“The big vision behind RightOnTrek is to become an enabler for masses of people to figure out how they can engage in outdoor recreation and take either their very first trip for camping, backpacking, fishing, whatever the case might be,” Livschitz said. “Or, if they’re lifelong mountaineers, to just engineer away all the complexities related to logistics, planning, and executing a great adventure.”

The Wilderness Studio

RightOnTrek Wilderness Studio interactive map

The RightOnTrek “Wilderness Studio” is an interactive map. It allows users to see trail systems, camping areas, water, resupply stations, transportation, towns, and attractions. You can toggle any of those on or off to clear space on the map. You can even filter which trails it shows based on distance and duration.

Select any trail and the Wilderness Studio will tell you how many miles it is and give you an elevation profile and a brief description of the trail. The platform will even give you different itinerary options depending on how fast you want to hike or how many days you want to spend on the trail.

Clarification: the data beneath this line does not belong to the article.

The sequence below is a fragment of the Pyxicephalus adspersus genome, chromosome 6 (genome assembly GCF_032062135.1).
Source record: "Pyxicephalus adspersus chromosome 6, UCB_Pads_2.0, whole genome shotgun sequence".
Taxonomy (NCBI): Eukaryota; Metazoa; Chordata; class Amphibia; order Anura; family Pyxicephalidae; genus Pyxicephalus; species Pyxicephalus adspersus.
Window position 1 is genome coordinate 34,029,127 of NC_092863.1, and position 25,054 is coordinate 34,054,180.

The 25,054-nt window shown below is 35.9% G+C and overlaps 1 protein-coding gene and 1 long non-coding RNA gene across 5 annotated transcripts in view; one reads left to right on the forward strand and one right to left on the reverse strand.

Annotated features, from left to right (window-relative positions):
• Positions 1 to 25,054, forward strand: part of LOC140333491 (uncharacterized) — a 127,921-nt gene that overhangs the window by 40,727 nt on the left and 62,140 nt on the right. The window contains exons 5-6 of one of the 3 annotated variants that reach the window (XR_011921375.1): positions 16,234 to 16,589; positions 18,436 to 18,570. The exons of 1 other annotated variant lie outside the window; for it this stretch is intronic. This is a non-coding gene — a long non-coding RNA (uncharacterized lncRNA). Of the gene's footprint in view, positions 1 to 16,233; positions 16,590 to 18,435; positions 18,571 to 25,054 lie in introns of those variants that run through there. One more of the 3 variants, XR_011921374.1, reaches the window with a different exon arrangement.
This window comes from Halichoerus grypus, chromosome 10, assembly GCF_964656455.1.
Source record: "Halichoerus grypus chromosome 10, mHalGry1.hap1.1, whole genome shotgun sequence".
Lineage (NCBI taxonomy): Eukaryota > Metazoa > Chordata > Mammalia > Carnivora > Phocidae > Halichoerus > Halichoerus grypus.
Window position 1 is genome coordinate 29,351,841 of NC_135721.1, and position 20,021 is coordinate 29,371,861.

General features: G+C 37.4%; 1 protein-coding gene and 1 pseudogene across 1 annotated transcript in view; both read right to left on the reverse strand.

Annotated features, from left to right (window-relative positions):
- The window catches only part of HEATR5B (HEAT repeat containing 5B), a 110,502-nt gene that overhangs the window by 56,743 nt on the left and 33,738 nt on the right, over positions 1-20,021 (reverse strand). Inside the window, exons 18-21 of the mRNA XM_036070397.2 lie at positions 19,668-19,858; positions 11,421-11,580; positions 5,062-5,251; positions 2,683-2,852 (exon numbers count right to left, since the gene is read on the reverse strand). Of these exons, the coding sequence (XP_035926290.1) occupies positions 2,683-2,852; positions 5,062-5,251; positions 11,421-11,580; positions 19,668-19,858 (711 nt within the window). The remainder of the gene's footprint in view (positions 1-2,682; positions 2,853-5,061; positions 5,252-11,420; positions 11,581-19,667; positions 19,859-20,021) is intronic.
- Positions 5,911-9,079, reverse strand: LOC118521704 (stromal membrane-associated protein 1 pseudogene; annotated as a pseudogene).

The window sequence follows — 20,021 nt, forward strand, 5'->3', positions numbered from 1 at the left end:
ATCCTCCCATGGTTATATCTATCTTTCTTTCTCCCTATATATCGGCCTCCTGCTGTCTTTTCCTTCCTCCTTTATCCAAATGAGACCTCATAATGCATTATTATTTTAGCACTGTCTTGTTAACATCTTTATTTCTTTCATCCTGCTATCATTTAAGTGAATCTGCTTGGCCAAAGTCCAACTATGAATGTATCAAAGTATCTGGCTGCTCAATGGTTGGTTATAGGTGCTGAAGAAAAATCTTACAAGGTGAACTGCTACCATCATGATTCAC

Then, Wilderness Studio provides even more beta. Below the trail description, you’ll find directions to the trailhead as well as information on the geology and history of the area, permits and fees, rules and regulations, seasons and weather, water sources, animals and plants, risks and hazards, gear and skills, and contacts and resources. It’s everything you could want to know about a hike, all compiled in one place.

Then you can save your plans as “Trips” and share them with your friends or on social media.

“It’s going to lay out the trip,” Livschitz said. “It should be as easy as if you wanted to take a road trip using Google Maps.”

As of now, RightOnTrek has only digitized Glacier National Park (where the company is based), North Cascades National Park in Washington, and much of the John Muir Trail through Oregon and California. Livschitz called it a “beast of a project” to digitize every wilderness in the U.S. But that’s her goal. And she intends to keep the Wilderness Studio a completely free service.

No Gear? No Problem: ‘Wilderness Edge’

RightOnTrek Wilderness Edge

The next barrier Livschitz saw preventing people from getting out into the wilderness is gear. For someone new to backpacking or camping, knowing what gear you need to bring can be a challenge. Not to mention the prospect of purchasing everything new.